Manufacturing Execution Systems (MES):
A system designed to manage and monitor work-in-process on the factory floor including manual or automatic labor and production reporting, as well as on-line inquiries and links to tasks that take place on the production floor. Manufacturing Execution Systems may include one or more links to work orders, receipt of goods, shipping, quality control, maintenance, scheduling or other related tasks.
Manufacturing Lead Time:
The total length of time used to process raw materials and components through all upper levels in the bill of material to an end item. It specifies the total of all individual elements of lead time—such as order preparation, queue, setup, run, inspection, etc.—used for and indicative of a projected availability date for an end item if all lowest level raw material is on hand. Also see: Lead Time
Manufacturing Resource Planning (MRP II):
The extension of closed-loop MRP that includes and integrates financial and simulation systems. It includes all organizational functions related to long-term strategic and business planning, demand planning, materials planning, resource planning, and production and vendor scheduling and execution. It assumes the use of a base, integrated system and the sharing of a common database and operating parameters by all functions and departments.
A computer term referring to diagramming of data that is to be exchanged electronically, including how it is to be used and what business management systems need it. Preliminary step for developing an applications link. Performed by the functional manager responsible for a business management system.
Margin Analysis:
The accounting activity of analyzing the various elements contributing to the margin or difference between revenue and costs.
Marginal Cost:
The cost to produce one additional unit of output. The change in total variable cost resulting from a one-unit change in output.
Marine insurance:
Insurance to protect against cargo loss and damage when shipping by water transportation.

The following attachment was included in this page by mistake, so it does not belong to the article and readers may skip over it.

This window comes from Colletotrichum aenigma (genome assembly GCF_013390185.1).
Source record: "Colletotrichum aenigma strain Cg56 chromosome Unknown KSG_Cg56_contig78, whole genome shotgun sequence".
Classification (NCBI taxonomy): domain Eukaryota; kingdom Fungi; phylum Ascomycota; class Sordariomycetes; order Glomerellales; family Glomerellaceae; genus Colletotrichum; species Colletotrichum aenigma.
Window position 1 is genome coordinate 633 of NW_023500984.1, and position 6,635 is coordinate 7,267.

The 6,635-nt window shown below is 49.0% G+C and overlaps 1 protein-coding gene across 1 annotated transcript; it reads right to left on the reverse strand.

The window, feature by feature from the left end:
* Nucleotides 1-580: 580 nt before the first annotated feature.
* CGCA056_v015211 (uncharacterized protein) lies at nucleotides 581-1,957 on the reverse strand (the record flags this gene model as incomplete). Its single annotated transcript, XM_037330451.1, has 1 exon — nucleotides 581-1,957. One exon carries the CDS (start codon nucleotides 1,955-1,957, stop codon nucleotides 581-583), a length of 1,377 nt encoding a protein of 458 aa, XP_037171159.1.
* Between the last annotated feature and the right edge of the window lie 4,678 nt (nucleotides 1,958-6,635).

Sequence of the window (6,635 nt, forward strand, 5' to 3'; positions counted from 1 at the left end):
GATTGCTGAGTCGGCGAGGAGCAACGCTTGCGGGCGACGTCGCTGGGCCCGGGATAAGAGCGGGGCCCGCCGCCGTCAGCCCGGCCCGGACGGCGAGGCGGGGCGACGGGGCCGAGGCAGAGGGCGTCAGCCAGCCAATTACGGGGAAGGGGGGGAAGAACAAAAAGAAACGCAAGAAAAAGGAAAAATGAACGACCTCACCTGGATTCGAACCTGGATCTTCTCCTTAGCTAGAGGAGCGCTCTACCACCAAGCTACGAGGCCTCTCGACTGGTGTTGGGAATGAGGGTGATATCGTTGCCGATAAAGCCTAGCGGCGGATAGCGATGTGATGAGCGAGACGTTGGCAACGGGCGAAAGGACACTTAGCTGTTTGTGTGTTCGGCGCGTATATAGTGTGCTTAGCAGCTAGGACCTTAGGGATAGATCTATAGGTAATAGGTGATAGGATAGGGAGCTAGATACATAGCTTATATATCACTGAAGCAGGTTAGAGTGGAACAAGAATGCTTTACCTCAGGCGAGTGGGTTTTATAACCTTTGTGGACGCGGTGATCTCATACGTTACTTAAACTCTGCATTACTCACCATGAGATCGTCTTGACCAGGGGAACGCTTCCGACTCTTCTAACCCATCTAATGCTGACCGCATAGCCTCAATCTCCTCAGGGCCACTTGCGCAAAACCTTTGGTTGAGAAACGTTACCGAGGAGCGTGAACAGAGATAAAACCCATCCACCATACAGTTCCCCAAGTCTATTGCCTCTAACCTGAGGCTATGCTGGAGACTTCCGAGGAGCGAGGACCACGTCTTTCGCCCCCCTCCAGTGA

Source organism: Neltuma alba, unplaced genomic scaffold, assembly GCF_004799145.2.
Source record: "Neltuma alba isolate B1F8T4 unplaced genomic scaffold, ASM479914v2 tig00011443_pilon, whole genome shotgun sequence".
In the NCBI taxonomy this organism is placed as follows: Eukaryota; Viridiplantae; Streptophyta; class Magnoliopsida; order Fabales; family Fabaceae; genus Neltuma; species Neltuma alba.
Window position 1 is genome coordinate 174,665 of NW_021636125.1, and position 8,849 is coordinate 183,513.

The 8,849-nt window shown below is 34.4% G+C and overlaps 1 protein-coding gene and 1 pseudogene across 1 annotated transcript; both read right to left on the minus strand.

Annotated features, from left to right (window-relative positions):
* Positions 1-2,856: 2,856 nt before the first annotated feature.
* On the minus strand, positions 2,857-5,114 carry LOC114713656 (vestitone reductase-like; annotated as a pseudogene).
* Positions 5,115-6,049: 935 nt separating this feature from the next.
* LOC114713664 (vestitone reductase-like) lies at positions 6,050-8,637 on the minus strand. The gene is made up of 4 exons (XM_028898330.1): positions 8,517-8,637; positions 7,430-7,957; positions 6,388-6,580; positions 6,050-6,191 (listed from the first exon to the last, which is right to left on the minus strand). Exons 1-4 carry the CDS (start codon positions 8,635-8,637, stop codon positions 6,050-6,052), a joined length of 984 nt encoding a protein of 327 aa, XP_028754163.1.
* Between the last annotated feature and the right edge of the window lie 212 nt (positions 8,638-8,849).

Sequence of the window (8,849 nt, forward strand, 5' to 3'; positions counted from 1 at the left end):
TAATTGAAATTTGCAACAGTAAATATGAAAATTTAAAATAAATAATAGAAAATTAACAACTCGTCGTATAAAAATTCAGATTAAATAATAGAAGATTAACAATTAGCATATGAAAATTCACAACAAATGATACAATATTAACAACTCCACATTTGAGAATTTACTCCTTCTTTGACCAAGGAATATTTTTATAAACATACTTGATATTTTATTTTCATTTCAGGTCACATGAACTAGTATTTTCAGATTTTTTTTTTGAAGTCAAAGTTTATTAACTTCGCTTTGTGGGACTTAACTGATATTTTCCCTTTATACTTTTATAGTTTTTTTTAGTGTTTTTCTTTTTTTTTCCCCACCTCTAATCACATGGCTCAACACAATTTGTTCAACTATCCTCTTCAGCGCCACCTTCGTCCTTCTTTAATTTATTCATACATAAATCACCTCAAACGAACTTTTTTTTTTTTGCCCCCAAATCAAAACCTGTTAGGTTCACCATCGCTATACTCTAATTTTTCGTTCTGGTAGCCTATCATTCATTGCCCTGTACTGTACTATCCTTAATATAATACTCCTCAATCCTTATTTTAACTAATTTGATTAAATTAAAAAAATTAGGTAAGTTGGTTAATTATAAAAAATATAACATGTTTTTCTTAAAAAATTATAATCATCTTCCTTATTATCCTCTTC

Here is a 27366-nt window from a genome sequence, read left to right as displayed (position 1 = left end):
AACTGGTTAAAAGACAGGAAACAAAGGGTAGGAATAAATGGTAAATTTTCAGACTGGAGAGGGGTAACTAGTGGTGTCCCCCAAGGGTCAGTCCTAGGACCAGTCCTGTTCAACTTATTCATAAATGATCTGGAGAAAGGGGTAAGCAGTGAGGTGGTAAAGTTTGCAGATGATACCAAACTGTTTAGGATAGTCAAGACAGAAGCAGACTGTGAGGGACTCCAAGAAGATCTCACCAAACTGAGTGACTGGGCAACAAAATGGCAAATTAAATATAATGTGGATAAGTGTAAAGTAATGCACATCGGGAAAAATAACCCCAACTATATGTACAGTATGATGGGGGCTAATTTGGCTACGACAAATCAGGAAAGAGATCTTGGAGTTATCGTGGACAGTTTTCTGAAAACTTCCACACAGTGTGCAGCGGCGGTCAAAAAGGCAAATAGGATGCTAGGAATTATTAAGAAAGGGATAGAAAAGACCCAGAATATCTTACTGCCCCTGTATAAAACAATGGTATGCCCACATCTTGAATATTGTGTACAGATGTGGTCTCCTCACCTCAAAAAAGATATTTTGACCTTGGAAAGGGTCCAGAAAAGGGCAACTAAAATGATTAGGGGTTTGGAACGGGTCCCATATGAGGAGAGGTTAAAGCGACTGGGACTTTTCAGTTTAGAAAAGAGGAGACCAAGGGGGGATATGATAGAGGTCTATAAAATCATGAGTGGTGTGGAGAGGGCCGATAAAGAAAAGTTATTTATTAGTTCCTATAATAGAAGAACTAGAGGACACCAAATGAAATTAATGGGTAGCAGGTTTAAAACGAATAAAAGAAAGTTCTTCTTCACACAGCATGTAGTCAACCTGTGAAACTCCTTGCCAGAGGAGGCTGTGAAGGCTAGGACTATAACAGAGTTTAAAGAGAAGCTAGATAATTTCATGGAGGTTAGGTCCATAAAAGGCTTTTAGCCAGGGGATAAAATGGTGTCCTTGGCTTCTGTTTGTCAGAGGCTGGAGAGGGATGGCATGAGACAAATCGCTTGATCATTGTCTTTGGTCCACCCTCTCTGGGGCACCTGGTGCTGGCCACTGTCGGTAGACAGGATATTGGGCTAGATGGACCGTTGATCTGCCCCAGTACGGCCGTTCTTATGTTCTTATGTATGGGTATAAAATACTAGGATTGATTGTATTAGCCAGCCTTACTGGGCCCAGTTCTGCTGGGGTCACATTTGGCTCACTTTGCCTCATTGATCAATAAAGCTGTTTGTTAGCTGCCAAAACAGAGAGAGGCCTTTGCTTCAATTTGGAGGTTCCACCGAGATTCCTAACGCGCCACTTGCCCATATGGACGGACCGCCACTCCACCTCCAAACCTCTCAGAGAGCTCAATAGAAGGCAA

Maritime Administration:
A federal agency that promotes the merchant marine, determines ocean ship routes and services, and awards maritime subsidies.
Maritime Transportation Security Act (MTSA):
Law passed in 2002 to create a comprehensive national system of transportation security enhancements. The MTSA designated the U.S. Coast Guard as the lead federal agency for maritime homeland security and requires federal agencies, ports, and vessel owners to take numerous steps to upgrade security. The MTSA requires the Coast Guard to develop national and regional area maritime transportation security plans and requires seaports, waterfront terminals, and vessels to submit security and incident response plans to the Coast Guard for approval. The MTSA also requires the Coast Guard to conduct antiterrorism assessments of certain foreign ports.
Market Demand:
Estimated demand for a product or service within a given market demographic and time period.
Market Discovery Process:
An evaluation and determination of attractive markets (by size and entry requirements).
Market Dominance:
In transportation rating this refers to the absence of effective competition for railroads from other carriers and modes for the traffic to which the rate applies. The Staggers Act of 1980 stated that market dominance does not exist if the rate is below the revenue-to-variable-cost ratio of 160% in 1981 and 170% in 1983.
Market Intelligence:
The process of gathering and analyzing information about a company’s market to better understand customer’s wants and needs and to identify possible threats and opportunities to the company.
Market Segment:
Market Segment: a group of people or organizations sharing one or more characteristics causing them to have similar product and/or service needs. A true market segment meets all of the following criteria: it is distinct from other segments (different segments have different needs), it is homogeneous within the segment (exhibits common needs); it responds similarly to a market stimulus, and it can be reached by a market intervention. The term is also used when consumers with identical product and/or service needs are divided up into groups so they can be charged different amounts. These can broadly be viewed as 'positive' and 'negative' applications of the same idea, splitting up the market into smaller groups.
Market Share:
The portion of the overall market demand for a specific product or service which is provided by any single provider.
Market Strategy:
A guide developed for an organization that details how to concentrate its limited resources on the greatest opportunities to increase sales and achieve a sustainable competitive advantage.
Market-Positioned Warehouse:
Warehouse positioned to replenish customer inventory assortments and to afford maximum inbound transport consolidation economies from inventory origin points with relatively short-haul local delivery.